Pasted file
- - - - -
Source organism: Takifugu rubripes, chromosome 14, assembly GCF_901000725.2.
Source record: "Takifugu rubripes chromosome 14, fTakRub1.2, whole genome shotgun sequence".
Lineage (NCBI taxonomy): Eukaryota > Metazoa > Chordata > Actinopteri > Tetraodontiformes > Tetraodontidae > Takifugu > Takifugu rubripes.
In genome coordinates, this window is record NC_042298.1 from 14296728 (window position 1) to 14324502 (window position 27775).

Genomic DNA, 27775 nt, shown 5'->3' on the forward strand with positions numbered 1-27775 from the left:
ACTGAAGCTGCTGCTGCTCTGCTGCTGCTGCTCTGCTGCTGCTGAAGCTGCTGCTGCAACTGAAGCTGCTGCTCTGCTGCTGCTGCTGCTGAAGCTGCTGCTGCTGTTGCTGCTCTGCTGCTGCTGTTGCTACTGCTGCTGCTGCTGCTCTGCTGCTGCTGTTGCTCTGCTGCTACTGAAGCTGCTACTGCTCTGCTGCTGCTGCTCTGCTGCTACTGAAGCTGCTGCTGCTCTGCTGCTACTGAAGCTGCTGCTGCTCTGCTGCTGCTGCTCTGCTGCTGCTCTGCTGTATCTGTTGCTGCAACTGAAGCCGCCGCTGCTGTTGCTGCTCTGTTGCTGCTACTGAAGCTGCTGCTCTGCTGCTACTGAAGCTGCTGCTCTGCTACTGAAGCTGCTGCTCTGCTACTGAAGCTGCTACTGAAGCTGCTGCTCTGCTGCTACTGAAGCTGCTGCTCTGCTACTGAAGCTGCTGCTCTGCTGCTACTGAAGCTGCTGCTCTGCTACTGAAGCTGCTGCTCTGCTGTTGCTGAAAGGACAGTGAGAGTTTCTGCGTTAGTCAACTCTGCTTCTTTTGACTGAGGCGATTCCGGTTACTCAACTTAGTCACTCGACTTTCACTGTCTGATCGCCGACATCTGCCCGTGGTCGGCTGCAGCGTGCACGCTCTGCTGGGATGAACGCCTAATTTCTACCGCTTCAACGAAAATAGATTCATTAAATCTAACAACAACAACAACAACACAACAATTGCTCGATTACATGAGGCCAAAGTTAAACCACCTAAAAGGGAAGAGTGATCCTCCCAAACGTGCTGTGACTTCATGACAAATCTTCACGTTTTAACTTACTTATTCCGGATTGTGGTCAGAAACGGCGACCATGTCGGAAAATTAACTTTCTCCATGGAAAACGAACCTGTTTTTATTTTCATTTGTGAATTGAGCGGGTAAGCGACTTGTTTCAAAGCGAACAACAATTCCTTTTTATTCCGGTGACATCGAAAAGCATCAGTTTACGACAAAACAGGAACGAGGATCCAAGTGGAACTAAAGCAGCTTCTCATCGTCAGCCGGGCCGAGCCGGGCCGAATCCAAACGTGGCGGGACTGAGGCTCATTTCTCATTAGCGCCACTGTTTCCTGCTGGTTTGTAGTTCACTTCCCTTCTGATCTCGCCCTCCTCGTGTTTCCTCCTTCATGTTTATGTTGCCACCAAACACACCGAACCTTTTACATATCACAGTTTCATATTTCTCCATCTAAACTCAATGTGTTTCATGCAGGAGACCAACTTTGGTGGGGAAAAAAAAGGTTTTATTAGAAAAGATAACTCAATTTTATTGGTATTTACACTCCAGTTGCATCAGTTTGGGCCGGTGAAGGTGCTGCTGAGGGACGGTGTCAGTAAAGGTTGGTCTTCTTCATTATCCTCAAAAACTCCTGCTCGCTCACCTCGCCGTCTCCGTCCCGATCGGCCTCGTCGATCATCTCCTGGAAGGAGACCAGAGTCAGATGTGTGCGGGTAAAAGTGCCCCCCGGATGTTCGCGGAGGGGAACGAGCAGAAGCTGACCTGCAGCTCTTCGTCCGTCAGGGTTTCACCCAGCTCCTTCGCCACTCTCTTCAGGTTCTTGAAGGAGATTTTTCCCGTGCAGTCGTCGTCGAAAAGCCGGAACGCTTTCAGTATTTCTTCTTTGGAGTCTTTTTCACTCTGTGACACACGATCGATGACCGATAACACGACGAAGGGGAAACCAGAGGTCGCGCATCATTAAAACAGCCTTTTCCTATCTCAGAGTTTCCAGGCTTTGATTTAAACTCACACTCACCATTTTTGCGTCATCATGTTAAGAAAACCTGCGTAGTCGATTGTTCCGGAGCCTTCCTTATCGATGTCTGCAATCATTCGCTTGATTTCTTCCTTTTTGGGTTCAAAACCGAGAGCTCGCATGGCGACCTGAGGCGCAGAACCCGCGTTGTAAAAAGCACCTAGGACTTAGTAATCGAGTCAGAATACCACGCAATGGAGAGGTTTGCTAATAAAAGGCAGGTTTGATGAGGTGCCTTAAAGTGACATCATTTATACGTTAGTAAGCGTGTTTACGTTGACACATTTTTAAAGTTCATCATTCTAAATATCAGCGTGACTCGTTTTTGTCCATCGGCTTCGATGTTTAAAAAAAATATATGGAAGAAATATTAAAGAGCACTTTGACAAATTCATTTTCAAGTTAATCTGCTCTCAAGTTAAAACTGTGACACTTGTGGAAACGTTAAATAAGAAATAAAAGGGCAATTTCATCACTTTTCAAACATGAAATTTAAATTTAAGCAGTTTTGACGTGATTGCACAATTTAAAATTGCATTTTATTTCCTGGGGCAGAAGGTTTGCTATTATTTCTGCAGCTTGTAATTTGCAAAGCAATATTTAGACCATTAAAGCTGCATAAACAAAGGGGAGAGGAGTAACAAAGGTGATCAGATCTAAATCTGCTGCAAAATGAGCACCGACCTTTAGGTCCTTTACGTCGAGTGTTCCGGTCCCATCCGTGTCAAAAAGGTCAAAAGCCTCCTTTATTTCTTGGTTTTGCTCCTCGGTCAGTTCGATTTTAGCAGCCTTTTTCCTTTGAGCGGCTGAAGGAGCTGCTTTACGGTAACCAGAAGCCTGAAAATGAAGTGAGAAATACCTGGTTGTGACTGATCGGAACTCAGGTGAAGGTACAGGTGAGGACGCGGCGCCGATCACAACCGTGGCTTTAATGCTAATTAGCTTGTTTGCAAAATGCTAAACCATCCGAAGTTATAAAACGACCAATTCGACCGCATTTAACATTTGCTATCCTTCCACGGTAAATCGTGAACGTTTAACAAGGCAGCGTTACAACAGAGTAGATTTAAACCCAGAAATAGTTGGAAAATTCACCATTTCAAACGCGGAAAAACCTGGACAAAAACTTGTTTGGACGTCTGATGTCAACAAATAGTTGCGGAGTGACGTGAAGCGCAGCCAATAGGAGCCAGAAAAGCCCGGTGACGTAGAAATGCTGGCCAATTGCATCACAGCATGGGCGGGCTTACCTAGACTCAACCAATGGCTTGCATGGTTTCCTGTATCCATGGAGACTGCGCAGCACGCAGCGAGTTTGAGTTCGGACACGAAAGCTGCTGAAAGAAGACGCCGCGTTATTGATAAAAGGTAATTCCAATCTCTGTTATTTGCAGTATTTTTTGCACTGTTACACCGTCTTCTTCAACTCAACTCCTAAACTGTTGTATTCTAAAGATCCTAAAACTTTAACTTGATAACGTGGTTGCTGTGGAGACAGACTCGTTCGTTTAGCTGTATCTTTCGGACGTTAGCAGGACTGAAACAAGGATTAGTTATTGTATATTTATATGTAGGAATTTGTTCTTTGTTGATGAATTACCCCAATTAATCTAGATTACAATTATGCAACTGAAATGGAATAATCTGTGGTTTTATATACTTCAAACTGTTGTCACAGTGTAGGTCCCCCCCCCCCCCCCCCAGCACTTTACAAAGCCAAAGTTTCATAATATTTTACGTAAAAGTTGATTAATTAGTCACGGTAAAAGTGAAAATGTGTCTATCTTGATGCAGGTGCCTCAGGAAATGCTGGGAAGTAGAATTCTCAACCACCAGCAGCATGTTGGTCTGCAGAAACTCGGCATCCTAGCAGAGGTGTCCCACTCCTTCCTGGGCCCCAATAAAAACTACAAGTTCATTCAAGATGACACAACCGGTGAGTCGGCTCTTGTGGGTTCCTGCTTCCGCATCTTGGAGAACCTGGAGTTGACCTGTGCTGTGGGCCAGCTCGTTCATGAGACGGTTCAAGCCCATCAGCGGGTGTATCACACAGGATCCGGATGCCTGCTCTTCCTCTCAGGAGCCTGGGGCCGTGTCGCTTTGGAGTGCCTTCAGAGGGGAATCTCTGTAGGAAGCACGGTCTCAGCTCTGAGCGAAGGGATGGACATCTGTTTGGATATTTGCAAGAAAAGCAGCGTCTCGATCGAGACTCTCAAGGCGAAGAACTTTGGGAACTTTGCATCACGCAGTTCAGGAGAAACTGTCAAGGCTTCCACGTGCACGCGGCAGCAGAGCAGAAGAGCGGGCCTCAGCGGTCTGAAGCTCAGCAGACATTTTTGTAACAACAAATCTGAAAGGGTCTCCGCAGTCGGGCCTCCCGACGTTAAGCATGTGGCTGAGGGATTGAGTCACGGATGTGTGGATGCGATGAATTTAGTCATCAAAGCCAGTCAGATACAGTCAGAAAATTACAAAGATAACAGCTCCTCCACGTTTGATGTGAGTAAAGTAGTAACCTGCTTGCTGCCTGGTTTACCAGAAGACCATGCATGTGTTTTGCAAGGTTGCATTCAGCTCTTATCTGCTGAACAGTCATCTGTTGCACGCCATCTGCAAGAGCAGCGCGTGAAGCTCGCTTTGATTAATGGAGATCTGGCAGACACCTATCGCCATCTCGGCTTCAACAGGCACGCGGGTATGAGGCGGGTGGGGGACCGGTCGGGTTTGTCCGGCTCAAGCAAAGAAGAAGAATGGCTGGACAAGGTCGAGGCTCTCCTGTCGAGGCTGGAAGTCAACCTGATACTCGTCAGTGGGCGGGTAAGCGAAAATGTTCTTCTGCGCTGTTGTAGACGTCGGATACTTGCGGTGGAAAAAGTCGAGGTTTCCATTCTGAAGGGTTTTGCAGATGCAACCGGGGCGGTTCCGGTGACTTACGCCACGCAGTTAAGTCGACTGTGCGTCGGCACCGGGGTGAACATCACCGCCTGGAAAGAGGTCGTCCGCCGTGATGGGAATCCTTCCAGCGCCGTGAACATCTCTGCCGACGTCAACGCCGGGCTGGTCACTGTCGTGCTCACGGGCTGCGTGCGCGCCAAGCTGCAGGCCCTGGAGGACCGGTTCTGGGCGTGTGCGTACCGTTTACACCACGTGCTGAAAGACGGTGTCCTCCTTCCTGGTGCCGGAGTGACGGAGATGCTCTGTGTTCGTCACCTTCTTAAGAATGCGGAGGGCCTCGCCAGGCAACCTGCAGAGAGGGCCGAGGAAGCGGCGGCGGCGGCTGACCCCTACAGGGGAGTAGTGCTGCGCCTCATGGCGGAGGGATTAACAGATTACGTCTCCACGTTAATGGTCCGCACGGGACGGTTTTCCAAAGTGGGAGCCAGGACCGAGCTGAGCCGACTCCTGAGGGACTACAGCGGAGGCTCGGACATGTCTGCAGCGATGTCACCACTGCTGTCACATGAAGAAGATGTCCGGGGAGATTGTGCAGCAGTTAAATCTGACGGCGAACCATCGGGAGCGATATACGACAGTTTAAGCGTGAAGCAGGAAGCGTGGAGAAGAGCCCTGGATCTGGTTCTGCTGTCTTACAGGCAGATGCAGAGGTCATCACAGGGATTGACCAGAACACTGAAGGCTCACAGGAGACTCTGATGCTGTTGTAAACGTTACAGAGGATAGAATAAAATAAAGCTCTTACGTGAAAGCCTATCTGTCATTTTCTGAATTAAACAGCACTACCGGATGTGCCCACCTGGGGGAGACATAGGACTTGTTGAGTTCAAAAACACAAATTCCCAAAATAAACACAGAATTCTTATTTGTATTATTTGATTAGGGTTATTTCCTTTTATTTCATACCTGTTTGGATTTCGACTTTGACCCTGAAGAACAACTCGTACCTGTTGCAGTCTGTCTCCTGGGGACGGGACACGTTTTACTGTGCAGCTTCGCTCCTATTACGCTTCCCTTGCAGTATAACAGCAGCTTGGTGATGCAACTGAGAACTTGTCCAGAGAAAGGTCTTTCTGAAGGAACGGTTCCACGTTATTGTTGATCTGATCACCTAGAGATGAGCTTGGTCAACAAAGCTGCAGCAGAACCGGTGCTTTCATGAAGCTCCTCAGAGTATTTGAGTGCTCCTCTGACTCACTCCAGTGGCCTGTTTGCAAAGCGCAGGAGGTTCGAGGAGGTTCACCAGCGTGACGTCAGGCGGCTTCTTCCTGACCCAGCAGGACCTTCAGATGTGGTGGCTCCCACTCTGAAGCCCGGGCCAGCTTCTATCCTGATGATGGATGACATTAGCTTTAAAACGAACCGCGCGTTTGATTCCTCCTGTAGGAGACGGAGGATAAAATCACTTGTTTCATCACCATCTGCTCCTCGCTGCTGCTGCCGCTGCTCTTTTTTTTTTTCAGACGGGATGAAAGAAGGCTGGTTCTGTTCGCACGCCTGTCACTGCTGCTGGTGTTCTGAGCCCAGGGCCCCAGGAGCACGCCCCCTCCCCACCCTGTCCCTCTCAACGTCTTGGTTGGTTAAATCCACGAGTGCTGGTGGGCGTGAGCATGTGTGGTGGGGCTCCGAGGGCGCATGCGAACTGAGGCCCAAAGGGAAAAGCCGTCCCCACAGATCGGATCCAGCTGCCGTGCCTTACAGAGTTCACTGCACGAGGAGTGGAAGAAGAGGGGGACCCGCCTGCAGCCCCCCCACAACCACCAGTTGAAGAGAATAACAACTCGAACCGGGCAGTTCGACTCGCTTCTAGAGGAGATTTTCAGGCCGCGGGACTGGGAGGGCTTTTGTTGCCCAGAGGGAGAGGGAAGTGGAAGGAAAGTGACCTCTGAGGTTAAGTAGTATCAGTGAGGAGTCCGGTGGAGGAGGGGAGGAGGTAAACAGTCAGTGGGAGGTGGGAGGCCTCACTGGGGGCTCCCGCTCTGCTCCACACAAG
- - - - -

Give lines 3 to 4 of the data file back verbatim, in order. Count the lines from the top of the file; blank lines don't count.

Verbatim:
Lineage (NCBI taxonomy): Eukaryota > Metazoa > Chordata > Actinopteri > Tetraodontiformes > Tetraodontidae > Takifugu > Takifugu rubripes.
In genome coordinates, this window is record NC_042298.1 from 14296728 (window position 1) to 14324502 (window position 27775).